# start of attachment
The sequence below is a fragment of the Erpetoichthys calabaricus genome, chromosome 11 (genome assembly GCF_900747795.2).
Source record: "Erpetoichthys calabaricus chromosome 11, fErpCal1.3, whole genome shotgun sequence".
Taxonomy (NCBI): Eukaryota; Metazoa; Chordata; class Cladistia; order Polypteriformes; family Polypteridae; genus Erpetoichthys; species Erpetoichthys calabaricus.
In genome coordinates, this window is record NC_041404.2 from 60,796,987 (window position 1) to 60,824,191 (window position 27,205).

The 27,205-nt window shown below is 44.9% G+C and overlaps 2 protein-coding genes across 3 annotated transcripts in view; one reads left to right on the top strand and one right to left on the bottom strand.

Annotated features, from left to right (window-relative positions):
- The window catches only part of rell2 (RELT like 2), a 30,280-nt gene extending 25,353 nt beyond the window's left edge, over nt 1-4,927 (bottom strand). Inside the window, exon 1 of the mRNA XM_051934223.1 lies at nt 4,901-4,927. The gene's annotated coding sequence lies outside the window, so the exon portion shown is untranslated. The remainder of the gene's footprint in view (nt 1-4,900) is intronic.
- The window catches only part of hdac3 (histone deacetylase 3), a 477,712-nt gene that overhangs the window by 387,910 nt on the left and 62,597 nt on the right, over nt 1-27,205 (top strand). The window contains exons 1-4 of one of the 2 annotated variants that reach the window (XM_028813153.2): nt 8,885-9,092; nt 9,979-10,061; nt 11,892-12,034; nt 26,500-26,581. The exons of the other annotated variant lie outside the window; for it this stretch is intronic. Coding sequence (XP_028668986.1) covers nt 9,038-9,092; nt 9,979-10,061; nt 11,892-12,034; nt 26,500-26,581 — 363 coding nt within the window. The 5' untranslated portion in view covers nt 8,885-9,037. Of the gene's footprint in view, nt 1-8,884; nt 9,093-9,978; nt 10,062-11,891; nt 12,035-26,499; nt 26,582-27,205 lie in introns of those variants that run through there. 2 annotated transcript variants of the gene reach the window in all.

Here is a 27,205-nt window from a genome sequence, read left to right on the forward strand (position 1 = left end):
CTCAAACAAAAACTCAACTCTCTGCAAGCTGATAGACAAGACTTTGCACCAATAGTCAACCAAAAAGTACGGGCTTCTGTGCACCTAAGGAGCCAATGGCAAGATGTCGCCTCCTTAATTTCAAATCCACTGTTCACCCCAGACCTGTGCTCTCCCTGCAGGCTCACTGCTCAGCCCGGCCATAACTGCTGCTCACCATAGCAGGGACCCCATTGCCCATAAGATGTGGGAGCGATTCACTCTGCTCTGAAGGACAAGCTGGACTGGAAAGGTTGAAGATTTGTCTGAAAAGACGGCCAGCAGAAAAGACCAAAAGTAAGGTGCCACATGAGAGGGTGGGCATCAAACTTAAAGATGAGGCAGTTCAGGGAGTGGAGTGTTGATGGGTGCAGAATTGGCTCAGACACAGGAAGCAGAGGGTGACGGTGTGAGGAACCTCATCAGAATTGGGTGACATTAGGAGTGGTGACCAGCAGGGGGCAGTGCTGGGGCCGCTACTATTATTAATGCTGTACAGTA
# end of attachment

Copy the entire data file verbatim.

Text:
The sequence below is a fragment of the Erpetoichthys calabaricus genome, chromosome 11 (genome assembly GCF_900747795.2).
Source record: "Erpetoichthys calabaricus chromosome 11, fErpCal1.3, whole genome shotgun sequence".
Taxonomy (NCBI): Eukaryota; Metazoa; Chordata; class Cladistia; order Polypteriformes; family Polypteridae; genus Erpetoichthys; species Erpetoichthys calabaricus.
In genome coordinates, this window is record NC_041404.2 from 60,796,987 (window position 1) to 60,824,191 (window position 27,205).

The 27,205-nt window shown below is 44.9% G+C and overlaps 2 protein-coding genes across 3 annotated transcripts in view; one reads left to right on the top strand and one right to left on the bottom strand.

Annotated features, from left to right (window-relative positions):
- The window catches only part of rell2 (RELT like 2), a 30,280-nt gene extending 25,353 nt beyond the window's left edge, over nt 1-4,927 (bottom strand). Inside the window, exon 1 of the mRNA XM_051934223.1 lies at nt 4,901-4,927. The gene's annotated coding sequence lies outside the window, so the exon portion shown is untranslated. The remainder of the gene's footprint in view (nt 1-4,900) is intronic.
- The window catches only part of hdac3 (histone deacetylase 3), a 477,712-nt gene that overhangs the window by 387,910 nt on the left and 62,597 nt on the right, over nt 1-27,205 (top strand). The window contains exons 1-4 of one of the 2 annotated variants that reach the window (XM_028813153.2): nt 8,885-9,092; nt 9,979-10,061; nt 11,892-12,034; nt 26,500-26,581. The exons of the other annotated variant lie outside the window; for it this stretch is intronic. Coding sequence (XP_028668986.1) covers nt 9,038-9,092; nt 9,979-10,061; nt 11,892-12,034; nt 26,500-26,581 — 363 coding nt within the window. The 5' untranslated portion in view covers nt 8,885-9,037. Of the gene's footprint in view, nt 1-8,884; nt 9,093-9,978; nt 10,062-11,891; nt 12,035-26,499; nt 26,582-27,205 lie in introns of those variants that run through there. 2 annotated transcript variants of the gene reach the window in all.

Here is a 27,205-nt window from a genome sequence, read left to right on the forward strand (position 1 = left end):
CTCAAACAAAAACTCAACTCTCTGCAAGCTGATAGACAAGACTTTGCACCAATAGTCAACCAAAAAGTACGGGCTTCTGTGCACCTAAGGAGCCAATGGCAAGATGTCGCCTCCTTAATTTCAAATCCACTGTTCACCCCAGACCTGTGCTCTCCCTGCAGGCTCACTGCTCAGCCCGGCCATAACTGCTGCTCACCATAGCAGGGACCCCATTGCCCATAAGATGTGGGAGCGATTCACTCTGCTCTGAAGGACAAGCTGGACTGGAAAGGTTGAAGATTTGTCTGAAAAGACGGCCAGCAGAAAAGACCAAAAGTAAGGTGCCACATGAGAGGGTGGGCATCAAACTTAAAGATGAGGCAGTTCAGGGAGTGGAGTGTTGATGGGTGCAGAATTGGCTCAGACACAGGAAGCAGAGGGTGACGGTGTGAGGAACCTCATCAGAATTGGGTGACATTAGGAGTGGTGACCAGCAGGGGGCAGTGCTGGGGCCGCTACTATTATTAATGCTGTACAGTA